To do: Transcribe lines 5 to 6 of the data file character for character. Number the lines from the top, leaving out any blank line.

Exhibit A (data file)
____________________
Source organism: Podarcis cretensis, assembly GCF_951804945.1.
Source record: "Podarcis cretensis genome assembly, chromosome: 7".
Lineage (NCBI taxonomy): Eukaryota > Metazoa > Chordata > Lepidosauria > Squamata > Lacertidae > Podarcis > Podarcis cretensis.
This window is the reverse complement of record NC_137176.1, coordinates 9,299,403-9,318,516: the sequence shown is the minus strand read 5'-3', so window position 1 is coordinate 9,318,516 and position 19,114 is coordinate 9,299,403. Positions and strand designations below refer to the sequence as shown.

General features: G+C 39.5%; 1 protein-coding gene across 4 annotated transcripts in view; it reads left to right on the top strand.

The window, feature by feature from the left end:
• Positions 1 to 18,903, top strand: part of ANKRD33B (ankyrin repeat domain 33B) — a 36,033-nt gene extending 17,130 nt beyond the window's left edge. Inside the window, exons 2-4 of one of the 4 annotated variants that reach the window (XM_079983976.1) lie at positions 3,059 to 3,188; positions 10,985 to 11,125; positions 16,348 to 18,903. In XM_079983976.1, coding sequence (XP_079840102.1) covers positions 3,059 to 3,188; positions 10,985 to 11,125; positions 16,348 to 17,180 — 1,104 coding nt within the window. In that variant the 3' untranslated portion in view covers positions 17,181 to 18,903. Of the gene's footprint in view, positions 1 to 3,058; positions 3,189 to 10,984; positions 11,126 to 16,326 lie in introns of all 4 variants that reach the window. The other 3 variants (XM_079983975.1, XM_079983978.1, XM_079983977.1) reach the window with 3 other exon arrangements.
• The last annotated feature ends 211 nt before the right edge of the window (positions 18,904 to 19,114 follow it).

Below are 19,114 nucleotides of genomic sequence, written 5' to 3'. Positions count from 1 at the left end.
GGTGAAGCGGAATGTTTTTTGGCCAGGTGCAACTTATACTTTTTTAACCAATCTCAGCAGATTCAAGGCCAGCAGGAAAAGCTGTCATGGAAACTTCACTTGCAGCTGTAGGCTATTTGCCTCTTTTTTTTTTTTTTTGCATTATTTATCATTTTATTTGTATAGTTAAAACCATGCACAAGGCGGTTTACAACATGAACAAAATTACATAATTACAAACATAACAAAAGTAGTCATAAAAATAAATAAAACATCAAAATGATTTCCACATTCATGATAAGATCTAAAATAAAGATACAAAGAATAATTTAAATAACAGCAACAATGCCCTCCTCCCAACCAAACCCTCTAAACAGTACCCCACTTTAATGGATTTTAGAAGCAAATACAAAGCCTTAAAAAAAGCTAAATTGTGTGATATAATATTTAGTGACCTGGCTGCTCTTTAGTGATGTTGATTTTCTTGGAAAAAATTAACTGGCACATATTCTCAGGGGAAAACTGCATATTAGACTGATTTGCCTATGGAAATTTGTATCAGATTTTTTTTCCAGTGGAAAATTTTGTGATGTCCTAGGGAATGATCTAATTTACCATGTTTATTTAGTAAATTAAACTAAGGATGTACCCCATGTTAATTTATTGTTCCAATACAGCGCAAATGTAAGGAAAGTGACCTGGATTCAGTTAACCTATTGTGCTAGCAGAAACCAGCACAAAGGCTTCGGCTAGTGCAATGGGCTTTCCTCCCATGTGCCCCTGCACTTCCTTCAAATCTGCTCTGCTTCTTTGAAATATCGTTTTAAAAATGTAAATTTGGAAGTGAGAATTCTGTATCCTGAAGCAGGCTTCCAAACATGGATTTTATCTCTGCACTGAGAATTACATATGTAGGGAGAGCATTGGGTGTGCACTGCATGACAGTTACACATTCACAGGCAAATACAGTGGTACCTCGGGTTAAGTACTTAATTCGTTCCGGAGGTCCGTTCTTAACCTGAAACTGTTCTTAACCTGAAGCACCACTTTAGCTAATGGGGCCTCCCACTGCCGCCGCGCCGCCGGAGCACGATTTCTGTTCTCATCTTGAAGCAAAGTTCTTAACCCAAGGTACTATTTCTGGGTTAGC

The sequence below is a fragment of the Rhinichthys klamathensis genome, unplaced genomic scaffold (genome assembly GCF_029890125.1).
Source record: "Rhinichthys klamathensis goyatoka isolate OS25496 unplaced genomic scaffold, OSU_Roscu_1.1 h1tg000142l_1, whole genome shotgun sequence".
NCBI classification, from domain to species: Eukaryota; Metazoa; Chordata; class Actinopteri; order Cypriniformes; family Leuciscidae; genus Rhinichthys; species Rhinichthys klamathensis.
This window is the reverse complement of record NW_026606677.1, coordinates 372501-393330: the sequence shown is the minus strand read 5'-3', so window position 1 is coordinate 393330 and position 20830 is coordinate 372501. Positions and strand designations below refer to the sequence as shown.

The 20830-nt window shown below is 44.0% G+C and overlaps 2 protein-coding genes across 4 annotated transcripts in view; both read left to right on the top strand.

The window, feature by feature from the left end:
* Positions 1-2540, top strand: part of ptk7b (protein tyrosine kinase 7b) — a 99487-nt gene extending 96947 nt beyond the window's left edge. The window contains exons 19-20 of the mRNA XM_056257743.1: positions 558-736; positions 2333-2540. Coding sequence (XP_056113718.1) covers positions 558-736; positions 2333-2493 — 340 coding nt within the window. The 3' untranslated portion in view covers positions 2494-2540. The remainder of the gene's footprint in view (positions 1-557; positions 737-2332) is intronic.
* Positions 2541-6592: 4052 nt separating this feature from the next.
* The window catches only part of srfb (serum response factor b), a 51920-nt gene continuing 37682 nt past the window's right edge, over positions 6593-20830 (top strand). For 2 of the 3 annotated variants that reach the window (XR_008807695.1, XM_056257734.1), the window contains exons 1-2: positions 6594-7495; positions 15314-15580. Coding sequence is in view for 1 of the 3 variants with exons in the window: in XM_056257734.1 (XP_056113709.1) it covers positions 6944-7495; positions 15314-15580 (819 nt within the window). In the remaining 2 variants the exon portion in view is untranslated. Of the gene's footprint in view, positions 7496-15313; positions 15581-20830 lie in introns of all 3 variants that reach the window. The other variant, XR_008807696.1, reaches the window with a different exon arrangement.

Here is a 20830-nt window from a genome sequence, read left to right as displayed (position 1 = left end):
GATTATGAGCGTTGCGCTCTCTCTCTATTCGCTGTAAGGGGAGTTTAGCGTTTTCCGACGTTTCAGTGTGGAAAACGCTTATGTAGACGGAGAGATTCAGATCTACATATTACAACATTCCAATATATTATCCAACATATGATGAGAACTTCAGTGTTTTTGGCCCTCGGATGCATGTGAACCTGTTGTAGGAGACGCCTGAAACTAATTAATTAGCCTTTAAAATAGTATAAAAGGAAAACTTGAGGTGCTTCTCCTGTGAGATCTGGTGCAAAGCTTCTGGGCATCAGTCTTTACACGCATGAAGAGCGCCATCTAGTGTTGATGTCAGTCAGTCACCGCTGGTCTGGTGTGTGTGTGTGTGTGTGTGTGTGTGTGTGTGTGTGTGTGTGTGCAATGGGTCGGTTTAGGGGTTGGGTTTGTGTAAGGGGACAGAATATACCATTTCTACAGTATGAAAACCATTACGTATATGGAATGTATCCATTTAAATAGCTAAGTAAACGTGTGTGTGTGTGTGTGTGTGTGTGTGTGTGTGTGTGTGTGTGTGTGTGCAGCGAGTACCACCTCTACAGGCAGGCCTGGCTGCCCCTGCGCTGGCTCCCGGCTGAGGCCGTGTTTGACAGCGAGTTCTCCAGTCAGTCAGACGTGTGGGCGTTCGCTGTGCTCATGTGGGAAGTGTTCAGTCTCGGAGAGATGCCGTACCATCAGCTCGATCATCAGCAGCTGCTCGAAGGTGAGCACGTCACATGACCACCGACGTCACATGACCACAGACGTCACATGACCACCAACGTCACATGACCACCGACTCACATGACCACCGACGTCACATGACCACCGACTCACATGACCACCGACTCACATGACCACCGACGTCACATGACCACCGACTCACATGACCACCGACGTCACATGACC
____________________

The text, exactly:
General features: G+C 39.5%; 1 protein-coding gene across 4 annotated transcripts in view; it reads left to right on the top strand.

The window, feature by feature from the left end: